1Initial BTEX mixtures containing 1,000 ug/L of individual compound; reaction time = 12 hr
2Initial benzene-only concentration = 4,000 ug/L; NA = not available
3Initial benzene-only concentration = 1,000 ug/L
For example, 93% of the initial 4,000 μg/L benzene was degraded using a Fenton's Reagent, containing H2O2, 2,000 mg/L, Fe+2, 90 mg/L, pH value @ 2 to 3. Benzene degradation was only 8% of the initial 1,000 μg/L benzene after a 5,000 mg/L KMnO4 solution was added.
As shown in Table 3, one-dimensional column tests were conducted to assess the contaminant removal under hydrodynamic condition. Injection of a one pore volume of AOT/Calfax (0.94%) mixture was able to mobilize >90% of the trapped LNAPL from the 1-D column.
Summary of 1-D Column Study Results
surfactant + chemoxid
(0.94 wt %) +
NaCl 1.2 wt %
H2O2 (0.4 wt %)
Fe+2 (90 mg/L)
pH = 2.6
1Estimated based on the mobilized NAPL volume and dissolved NAPL data; initial column oil saturation = 2%
2Based on final soil extraction measurement
Fenton's Reagent was selected to polish the residual NAPL after the surfactant flood. Representative column results are shown in
In situ surfactant flushing was used to recover free phase LNAPL (gasoline) using the low concentration surfactant (<1 wt %) and polishing oxidant methodology of the presently disclosed and claimed invention. One pore volume of 0.94 wt % AOT-Galfax16L-35 (Table IA) surfactant (190,000 gallons) was injected into the contaminated shallow zone (source area, mostly silty material) over a two month period to mobilize the trapped NAPL. Initial free phase gasoline thickness on the water table ranged between 2.7 feet to 3.3 feet. Representative results from the field remediation effort at the Golden UST site are shown in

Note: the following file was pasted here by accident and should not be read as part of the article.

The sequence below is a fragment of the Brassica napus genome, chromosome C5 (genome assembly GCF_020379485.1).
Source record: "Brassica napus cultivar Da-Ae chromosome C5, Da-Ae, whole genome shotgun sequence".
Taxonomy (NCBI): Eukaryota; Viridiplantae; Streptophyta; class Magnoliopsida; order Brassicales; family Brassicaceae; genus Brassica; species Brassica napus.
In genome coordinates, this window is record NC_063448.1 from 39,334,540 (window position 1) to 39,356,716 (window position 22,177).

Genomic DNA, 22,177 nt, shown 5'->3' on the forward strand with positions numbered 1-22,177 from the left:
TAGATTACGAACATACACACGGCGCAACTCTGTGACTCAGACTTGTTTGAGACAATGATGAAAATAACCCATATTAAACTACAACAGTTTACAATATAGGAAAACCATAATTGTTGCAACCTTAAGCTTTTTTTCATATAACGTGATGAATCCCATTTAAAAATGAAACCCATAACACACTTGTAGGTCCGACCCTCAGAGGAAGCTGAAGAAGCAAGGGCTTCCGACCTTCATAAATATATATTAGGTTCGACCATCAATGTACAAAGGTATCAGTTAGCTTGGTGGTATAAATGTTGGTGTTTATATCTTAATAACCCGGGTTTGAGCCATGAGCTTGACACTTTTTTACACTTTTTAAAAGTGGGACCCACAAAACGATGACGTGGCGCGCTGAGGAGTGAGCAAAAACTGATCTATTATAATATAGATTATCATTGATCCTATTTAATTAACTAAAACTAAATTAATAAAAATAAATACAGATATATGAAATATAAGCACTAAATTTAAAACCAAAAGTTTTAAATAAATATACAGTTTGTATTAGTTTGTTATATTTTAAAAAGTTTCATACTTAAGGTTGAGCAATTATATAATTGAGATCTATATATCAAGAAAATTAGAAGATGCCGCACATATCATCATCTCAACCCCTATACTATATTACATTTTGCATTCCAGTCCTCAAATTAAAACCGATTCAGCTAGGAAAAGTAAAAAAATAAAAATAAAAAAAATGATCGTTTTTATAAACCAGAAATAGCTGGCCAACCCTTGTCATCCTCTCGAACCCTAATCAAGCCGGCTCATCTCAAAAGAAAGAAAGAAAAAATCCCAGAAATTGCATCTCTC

Representative Contaminant Concentration in Golden Soil before
and after the Sequent Surfactant Flushing and Chemical Oxidation
Soil Sample Comparison Data
Pre-Flush vs. Post Flush
1The 14 foot sample for DW-5A and DW-16A denotes the 14 foot depth, unlike DW-1A.
Oklahoma Corporation Commission (OCC)/U.S. Environmental Protection
Agency (U.S. EPA) Post Test Soil Sample Results
No visible or instrumental evidence of free phase gasoline was detected in 25 recovery and monitoring wells (three out of 28 wells had minimal thicknesses) during the post surfactant sampling event (
The targeted site was contaminated by TCE, a DNAPL and common degreaser. The main focus of this experiment was to treat the dilute TCE plume with an in-situ chemical oxidation process. This approach was selected rather than treating the source zone NAPL because the DNAPL source zones could not be identified. Most laboratory efforts were focused on evaluating the effectiveness of two selected oxidants, potassium permanganate (KMnO4) and Fenton's reagent, for TCE and cis-DCE degradation. A limited effort was given to evaluate the effectiveness of sequent surfactant flushing and chemical oxidation to treat the TCE-contaminated source (or hot) zone.
Use of Potassium Permanganate for TCE/DCE Degradation
Batch experiments were conducted to evaluate the degradation rates of TCE, cis-DCE, or their mixture by KMnO4. These experiments were carried out in TCE/DCE dissolved solutions in the absence (Table 6) or presence (Table 7) of site-specific soil. As shown in Table 6, 250 mg/L KMnO4 can degrade TCE or DCE completely at low contaminant levels. Initial contaminant concentrations ranged from several hundred of ug/L to more than 100 mg/L. As shown in Table 7, KMnO4 concentrations ranging from 10 mg/L up to 10,000 mg/L (1%) solution were tested. Results indicated that most reactions between KMnO4 and TCE, DCE, and TCE/DCE mixtures (between few hundreds ppb to 5 ppm) were complete after a 24-hr reaction period.
Degradation Reaction of KMnO4 and low level